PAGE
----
Below is the email I sent asking for additional input on the screen blanking issue:

    From: Jennifer Huber
    Sent: Friday, August 05, 2011 12:08 PM
    To: ''
    Subject: Technical question about the Yellowjacket B/A/N/G Wi-Fi Analyzer


    I am a wireless consultant working at a customer site where they have purchased a Yellowjacket B/A/N/G Wi-Fi analyzer.

    I have a question about the working functions of the device. When I have it in survey mode, I see a list of detected mac addresses, SSIDs and signal strengths. I usually test spectrum analyzer tools by connecting up a wireless security camera to a 9v battery and watch the display for the fixed frequency device to affect the configured channel.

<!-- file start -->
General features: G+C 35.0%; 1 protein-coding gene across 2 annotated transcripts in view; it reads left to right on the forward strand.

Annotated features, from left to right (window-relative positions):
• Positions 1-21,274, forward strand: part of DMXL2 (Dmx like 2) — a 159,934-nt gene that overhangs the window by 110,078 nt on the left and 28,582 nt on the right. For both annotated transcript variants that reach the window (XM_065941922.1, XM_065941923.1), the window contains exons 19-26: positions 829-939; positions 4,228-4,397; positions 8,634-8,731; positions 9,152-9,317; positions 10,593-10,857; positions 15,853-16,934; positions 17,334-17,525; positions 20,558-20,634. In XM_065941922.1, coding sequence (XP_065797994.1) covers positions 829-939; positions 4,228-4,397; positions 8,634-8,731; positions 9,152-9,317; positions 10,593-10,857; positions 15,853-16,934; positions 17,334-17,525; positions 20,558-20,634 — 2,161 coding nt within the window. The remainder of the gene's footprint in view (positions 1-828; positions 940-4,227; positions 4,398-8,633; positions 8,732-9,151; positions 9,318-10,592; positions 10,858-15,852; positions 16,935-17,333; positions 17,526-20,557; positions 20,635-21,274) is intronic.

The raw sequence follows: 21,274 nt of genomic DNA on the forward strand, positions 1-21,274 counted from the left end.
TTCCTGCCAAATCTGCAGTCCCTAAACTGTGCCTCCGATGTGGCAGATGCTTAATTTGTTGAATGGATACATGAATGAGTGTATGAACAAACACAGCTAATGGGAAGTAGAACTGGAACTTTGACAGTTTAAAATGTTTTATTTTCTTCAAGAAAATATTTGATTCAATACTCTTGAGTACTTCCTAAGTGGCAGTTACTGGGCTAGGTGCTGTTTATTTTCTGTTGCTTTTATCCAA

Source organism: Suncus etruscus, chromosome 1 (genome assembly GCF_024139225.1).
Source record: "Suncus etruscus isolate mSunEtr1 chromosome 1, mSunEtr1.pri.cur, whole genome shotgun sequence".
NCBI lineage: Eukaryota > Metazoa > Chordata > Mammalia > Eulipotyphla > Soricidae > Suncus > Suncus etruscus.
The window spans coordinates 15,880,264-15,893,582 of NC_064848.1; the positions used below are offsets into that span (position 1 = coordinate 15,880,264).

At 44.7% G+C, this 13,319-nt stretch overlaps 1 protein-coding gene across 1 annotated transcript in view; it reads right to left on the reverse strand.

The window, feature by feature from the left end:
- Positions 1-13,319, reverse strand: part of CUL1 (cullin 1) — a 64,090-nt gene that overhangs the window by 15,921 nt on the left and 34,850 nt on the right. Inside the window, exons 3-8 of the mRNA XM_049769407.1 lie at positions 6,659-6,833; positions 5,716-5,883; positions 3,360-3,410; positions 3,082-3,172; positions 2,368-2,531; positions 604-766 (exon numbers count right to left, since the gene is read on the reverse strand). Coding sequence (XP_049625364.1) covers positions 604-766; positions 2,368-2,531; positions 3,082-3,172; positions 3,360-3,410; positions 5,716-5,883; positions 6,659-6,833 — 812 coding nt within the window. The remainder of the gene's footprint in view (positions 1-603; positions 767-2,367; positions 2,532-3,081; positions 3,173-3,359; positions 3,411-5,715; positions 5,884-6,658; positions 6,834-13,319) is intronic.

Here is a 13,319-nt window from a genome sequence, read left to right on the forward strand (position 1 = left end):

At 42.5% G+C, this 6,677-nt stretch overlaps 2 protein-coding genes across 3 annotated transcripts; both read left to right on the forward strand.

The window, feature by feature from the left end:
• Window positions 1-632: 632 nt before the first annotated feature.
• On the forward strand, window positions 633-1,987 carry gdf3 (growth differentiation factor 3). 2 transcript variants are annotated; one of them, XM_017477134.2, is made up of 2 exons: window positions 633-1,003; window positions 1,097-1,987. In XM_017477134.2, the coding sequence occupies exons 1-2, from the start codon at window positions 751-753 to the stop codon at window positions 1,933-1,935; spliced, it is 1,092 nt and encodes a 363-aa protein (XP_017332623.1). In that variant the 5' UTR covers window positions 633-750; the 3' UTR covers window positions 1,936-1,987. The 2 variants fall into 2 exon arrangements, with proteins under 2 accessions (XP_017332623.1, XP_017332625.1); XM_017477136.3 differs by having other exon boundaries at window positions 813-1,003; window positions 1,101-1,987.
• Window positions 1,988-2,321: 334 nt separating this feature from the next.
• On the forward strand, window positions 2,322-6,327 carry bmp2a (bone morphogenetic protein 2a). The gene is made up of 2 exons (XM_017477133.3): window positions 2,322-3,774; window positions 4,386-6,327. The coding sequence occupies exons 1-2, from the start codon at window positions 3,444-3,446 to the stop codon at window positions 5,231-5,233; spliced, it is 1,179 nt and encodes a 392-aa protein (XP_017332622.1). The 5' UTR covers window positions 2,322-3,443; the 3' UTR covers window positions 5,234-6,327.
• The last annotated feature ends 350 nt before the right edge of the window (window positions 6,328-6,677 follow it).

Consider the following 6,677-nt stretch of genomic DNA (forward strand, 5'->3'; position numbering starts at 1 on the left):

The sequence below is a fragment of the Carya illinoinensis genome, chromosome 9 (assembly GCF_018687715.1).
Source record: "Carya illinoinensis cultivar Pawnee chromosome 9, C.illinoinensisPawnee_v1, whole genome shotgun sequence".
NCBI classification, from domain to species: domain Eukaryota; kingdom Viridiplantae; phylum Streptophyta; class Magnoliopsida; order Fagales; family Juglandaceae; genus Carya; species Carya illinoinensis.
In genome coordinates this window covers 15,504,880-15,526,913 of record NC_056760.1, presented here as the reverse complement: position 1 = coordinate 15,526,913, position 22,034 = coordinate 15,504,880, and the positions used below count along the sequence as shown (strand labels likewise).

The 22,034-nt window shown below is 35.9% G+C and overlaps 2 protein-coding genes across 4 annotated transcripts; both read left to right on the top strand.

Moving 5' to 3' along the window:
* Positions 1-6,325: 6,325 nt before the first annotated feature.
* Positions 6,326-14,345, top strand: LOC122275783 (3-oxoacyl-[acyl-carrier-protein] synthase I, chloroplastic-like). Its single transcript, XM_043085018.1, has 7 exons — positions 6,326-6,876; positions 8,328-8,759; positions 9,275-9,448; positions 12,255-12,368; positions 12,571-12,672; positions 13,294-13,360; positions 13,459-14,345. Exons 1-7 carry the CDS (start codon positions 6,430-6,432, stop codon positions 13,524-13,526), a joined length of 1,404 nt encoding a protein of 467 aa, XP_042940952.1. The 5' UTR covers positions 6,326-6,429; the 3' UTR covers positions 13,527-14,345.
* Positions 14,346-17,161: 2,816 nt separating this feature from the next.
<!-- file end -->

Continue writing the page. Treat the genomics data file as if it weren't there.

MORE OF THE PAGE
When I performed this test with the Yellowjacket – the list of SSIDs displayed in the MAC list began to disappear one by one until the list was blank. I did see the spectrum spike on the spectrum tab, but the spike was not identified in any way to tell me what the spike was caused by or that the spike was even something I should recognize as bad.

    Do you know why the Yellowjacket device would have this response to being exposed to a source of fixed frequency interference? This behavior is not what I expected from the Yellowjacket B/A/N/G.

    I look forward to hearing back from someone in Tech Support and thanks for your time.

    Jennifer Huber

    Jennifer Huber| Sr Systems Engineer | CCNP CWNE #51|